Trying to keep hackers out of your systems without staying abreast of the latest security announcements is a little like playing video games against a PlayStation master who knows the "secret codes" when you don't. The odds aren't fair, and you'll probably end up dead.
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If you subscribe to either free service, you already know about the SQL Server security patch Microsoft released March 8. An answer to an FAQ for this security patch says: "This vulnerability could allow a remote user to submit commands of his or her choice to a SQL Server or MSDE \[Microsoft Data Engine\] database, or potentially to the system hosting a SQL Server or MSDE database. The commands would be executed with the full privileges of the owner or administrator of the database."
All security patches are important, but you'll want to apply this one immediately. Without the patch, anyone can run a particular type of query using a particular form and gain sa rights, even if he or she connected to SQL Server as a regular user. What are the "particulars" for running the query? I'm not going to say because it would make life easier for a potential hacker. But be warned: If I know how to crack a SQL Server without this patch, other people know as well. Apply the patch now. (You can find FAQs about this vulnerability and the patch at http://www.microsoft.com/technet/security/bulletin/fq00-014.asp.)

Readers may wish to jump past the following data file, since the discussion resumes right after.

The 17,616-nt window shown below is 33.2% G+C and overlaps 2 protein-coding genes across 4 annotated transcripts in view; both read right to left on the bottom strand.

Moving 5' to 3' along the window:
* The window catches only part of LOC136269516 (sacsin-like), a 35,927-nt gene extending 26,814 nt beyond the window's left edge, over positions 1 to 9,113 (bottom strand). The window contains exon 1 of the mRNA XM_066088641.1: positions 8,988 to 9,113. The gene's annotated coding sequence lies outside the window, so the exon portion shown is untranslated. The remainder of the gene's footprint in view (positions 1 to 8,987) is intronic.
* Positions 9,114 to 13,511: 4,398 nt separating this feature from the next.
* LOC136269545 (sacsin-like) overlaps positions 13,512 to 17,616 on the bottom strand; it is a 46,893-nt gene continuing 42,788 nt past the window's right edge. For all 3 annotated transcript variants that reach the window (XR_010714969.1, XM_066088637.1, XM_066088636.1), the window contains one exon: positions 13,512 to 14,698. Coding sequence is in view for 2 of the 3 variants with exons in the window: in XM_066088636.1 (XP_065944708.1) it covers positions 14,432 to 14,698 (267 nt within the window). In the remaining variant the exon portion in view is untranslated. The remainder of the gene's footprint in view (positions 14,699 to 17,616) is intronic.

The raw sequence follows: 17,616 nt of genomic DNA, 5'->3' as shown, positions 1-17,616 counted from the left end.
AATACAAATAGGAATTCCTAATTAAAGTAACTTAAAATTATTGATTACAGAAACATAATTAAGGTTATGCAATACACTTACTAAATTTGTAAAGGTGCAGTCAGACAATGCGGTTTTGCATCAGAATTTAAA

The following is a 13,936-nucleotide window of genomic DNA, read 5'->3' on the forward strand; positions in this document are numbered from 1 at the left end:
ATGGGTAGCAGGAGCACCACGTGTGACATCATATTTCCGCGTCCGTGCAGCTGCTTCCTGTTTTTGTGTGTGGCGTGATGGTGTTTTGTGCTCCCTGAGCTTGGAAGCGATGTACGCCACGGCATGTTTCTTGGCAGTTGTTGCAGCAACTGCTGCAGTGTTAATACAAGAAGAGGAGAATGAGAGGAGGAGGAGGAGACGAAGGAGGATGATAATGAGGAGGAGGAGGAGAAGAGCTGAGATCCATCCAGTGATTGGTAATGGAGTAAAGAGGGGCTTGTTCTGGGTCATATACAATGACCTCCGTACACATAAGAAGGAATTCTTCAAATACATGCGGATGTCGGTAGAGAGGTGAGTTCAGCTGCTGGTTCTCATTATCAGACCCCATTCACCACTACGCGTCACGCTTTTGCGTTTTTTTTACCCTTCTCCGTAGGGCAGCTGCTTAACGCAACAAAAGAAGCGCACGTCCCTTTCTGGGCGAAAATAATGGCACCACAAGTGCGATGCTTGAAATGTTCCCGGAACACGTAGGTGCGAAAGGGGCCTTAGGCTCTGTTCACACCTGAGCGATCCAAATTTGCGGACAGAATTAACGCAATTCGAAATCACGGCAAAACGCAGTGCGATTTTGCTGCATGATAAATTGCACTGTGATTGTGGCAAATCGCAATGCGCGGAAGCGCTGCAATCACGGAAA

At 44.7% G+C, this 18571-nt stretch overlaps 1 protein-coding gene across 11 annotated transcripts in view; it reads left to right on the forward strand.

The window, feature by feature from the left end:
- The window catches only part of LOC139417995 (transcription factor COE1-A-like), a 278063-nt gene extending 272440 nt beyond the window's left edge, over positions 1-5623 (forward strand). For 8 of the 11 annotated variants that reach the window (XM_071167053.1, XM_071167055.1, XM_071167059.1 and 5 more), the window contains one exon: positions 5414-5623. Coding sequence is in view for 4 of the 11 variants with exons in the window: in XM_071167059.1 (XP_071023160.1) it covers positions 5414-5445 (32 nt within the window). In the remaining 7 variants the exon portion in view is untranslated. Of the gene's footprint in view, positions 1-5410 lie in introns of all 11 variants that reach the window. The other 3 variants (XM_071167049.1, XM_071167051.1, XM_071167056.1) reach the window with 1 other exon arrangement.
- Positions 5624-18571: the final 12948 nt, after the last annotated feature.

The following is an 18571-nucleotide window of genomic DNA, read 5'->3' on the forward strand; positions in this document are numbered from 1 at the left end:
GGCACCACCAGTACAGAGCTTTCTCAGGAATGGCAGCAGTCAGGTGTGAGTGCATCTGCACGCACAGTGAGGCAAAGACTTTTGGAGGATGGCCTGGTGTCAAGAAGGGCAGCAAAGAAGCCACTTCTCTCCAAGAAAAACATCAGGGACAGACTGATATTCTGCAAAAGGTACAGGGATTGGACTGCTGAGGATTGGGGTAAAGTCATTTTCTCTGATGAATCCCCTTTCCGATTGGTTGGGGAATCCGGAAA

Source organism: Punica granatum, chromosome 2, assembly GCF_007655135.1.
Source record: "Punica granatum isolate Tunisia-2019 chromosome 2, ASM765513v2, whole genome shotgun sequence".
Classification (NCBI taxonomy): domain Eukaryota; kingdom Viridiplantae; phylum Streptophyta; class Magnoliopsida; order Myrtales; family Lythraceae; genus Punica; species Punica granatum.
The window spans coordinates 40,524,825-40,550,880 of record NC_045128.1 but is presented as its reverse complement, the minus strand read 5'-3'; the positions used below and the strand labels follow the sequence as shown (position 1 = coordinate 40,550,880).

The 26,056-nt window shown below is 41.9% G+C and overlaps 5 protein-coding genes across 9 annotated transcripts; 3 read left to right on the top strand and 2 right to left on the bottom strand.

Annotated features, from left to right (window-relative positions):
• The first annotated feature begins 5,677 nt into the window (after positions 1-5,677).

In a perfect world, all systems would be bug-free and I'd sail my luxury yacht to my private Caribbean island on weekends. I'm not holding my breath that either scenario will become reality any time soon. I could bash Microsoft for shipping a product with a serious bug (consider yourself chastised, Microsoft), but holes like this can and do appear on all platforms from time to time. Although it's wishful thinking to expect our systems will never have security bugs, we can demand that vendors supply fixes immediately. And in fairness to Microsoft, the bug is relatively obscure (no one discovered it until about 2 weeks ago) and Microsoft quickly provided a fix.
Giving credit where credit's due, Sven Hammesfahr of Munich, Germany, first reported the security problem to SQL Server Magazine and Microsoft. I'd like to thank Sven for not publicizing the bug until Microsoft could provide a fix. What should you do if you find something you think might be a serious security problem with a Microsoft product? The quickest and easiest way to report the problem is to send an email message to [email protected], an alias the Microsoft engineers who address security problems actively monitor. In this security bulletin's case, the SQL Server team was busily working on a patch within hours of Sven's initial email message.
Are you still reading? You should be patching your SQL Server!